Teaching Disability Awareness and Acceptance

by Amber Russell, Courier & Press, March 31, 2015 – Ridicule — the act of making fun of someone or something in a cruel or harsh way; harsh comments made by people who are laughing at someone or something.

We have all seen someone poke fun at others, and perhaps we’ve even done it ourselves. How often have you said something like, “Listen to the way he talks” or “She is weird”?

As a Youth First School social worker, too often I work with children who have been called names such as “stupid” or “retarded,” or I hear about someone being made fun of because of how they walk, talk or look. Many times the targets are people with disabilities. Young children are often curious and don’t understand people or things that are different from them.

March is Disability Awareness month, which makes it the perfect time to teach kids that people with disabilities are more like us than they are different from us. They have hopes, goals, hobbies, family and friends, fears and anxieties just like everyone else. Use this month to increase your knowledge on disabilities and share the information with your kids.

Here are some tips to keep in mind to get the conversation going:

1. Talk about the Universal Access Symbol and explain that while the symbol is a person in a wheelchair, it really is a symbol for accessibility for people with disabilities. Explain that having a disability does not mean those individuals can’t do things; they may just need accommodations such as a ramp, wheelchair, hearing aide, extra help in school, or a voice activated computer or phone. See how many different places in the community you can identify the symbol.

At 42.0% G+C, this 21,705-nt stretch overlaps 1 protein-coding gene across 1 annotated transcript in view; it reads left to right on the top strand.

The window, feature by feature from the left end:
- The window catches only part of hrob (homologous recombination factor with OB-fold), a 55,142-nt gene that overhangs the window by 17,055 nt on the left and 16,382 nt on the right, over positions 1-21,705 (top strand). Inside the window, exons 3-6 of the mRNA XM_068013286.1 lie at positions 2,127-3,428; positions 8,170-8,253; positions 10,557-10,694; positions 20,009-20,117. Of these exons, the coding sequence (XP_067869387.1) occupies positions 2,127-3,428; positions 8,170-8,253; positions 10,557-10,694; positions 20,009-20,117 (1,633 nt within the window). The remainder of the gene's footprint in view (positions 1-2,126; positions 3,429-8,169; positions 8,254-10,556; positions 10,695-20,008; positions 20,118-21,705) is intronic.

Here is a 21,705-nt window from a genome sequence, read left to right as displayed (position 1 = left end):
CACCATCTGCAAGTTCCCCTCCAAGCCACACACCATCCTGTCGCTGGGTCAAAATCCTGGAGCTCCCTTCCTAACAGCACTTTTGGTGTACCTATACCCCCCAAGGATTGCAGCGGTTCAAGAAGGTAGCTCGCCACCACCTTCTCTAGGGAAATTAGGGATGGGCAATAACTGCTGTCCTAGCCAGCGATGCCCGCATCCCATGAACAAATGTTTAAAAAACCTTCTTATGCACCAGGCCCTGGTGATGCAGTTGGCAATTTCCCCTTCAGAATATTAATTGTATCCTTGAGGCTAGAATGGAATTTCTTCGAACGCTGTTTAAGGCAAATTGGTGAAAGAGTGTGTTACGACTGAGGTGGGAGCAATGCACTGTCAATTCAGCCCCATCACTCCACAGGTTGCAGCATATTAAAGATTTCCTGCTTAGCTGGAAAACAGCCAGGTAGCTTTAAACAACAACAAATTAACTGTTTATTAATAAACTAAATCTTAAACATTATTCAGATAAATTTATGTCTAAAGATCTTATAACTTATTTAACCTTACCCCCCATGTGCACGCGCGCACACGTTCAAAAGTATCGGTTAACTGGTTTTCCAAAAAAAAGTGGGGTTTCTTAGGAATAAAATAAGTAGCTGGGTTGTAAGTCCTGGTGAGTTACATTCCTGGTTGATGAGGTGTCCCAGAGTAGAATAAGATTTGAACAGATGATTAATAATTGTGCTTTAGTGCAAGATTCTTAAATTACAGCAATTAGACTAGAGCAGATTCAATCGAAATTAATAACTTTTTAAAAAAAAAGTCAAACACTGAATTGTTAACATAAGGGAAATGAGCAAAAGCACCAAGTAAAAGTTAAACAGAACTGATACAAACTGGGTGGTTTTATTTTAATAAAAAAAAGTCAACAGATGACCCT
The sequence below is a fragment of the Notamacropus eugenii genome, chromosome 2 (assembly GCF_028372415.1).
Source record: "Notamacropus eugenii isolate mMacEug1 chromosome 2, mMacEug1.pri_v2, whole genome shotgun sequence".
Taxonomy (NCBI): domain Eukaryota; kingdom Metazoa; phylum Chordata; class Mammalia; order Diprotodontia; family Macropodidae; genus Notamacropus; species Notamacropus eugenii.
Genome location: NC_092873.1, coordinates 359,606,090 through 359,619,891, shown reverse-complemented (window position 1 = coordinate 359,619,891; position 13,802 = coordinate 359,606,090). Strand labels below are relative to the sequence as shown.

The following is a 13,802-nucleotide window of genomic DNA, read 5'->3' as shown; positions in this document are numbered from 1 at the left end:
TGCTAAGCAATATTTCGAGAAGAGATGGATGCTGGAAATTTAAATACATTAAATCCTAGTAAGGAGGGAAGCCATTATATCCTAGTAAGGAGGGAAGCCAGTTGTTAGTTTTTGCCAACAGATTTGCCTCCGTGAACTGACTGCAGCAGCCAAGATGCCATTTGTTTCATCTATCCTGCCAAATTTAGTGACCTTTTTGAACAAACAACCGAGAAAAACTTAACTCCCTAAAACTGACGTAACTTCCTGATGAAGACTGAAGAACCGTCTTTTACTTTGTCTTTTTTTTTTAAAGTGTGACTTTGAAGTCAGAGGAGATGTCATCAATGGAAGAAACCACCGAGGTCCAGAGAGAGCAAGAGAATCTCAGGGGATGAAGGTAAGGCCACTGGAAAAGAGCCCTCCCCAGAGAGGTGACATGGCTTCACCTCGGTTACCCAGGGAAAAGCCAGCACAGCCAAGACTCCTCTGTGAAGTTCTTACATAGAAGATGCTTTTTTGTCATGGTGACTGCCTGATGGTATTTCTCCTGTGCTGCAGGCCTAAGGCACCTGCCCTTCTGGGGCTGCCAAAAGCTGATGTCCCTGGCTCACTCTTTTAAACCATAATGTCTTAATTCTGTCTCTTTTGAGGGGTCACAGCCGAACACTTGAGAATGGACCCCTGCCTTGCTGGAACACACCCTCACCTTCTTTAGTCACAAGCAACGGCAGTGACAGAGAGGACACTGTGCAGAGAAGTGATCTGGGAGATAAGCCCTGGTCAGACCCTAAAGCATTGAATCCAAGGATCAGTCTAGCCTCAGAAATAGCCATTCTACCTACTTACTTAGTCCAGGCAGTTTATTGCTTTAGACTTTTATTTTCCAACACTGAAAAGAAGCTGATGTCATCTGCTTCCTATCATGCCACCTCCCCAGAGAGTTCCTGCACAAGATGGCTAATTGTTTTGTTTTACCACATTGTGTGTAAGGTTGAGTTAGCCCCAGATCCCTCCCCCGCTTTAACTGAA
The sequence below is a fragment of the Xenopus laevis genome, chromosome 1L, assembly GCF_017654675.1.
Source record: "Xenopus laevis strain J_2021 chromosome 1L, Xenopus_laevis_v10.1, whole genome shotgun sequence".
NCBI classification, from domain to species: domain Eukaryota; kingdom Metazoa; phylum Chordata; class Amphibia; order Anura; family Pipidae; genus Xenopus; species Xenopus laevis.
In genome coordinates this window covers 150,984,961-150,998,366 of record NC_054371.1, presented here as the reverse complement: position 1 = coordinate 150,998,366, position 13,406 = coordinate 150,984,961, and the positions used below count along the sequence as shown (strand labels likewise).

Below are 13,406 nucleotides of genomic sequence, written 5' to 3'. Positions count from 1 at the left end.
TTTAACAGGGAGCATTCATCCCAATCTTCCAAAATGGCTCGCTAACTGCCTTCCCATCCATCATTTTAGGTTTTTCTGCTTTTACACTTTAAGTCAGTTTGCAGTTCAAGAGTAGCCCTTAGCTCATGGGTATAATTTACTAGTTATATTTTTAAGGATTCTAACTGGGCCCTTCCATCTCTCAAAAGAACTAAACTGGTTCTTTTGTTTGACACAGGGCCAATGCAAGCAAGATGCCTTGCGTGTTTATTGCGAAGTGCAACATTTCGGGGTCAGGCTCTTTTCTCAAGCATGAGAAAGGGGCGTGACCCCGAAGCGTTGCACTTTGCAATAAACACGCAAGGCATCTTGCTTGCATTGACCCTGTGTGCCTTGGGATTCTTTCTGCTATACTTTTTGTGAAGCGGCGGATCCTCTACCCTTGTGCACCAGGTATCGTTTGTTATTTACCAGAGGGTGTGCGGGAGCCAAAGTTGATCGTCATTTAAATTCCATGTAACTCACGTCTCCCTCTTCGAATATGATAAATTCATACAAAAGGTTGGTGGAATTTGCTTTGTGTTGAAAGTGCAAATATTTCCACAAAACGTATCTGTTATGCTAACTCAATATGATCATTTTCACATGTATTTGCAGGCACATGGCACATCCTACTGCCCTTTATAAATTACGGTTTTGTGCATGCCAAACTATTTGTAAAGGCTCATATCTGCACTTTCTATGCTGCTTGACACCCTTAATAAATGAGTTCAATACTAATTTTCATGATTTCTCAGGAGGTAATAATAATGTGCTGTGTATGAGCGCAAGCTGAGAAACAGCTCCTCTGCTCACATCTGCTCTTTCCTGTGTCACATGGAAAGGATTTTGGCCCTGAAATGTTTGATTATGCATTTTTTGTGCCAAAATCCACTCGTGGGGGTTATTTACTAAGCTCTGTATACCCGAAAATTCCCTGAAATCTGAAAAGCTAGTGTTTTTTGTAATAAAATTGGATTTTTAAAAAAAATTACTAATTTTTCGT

2. When kids ask questions, try to be positive. For example, stress that hearing aids help others hear and wheelchairs help others move around, instead of using negatives (he can’t hear, she can’t walk, etc.). Your child may see a child who acts out and ask, “Why does that kid always act like that?” This may be a good time to explain how difficult and frustrating it is for kids with autism or other disabilities to communicate. You might tell them that some kids act out or have outbursts because they can’t express what they are thinking and feeling.

3. Visit the book store or library and read books about disabilities with your child. I really like the Special Kids in School series by JayJo Books. They have titles such as “Taking Tourette Syndrome to School” and “Taking Down syndrome to School.” Just ask your local librarian or book store employee for more suggestions.

4. If your child is not into reading, try using the Internet. Use the web to find movies or TV shows that feature characters with a disability or portray what it’s like living with a disability. Research celebrities who are disabled. There are a lot of great websites out there with a vast amount of information. Two of my favorites are: http://www.iidc.indiana.edu/cedir/kidsweb/default.html and http://www.parentcenterhub.org/repository/awareness.

Finally, remember that your child will model your behaviors. It is important that you model acceptance and inclusion through your own words and actions. Teaching them acceptance is essential for raising a sensitive and kind human being.

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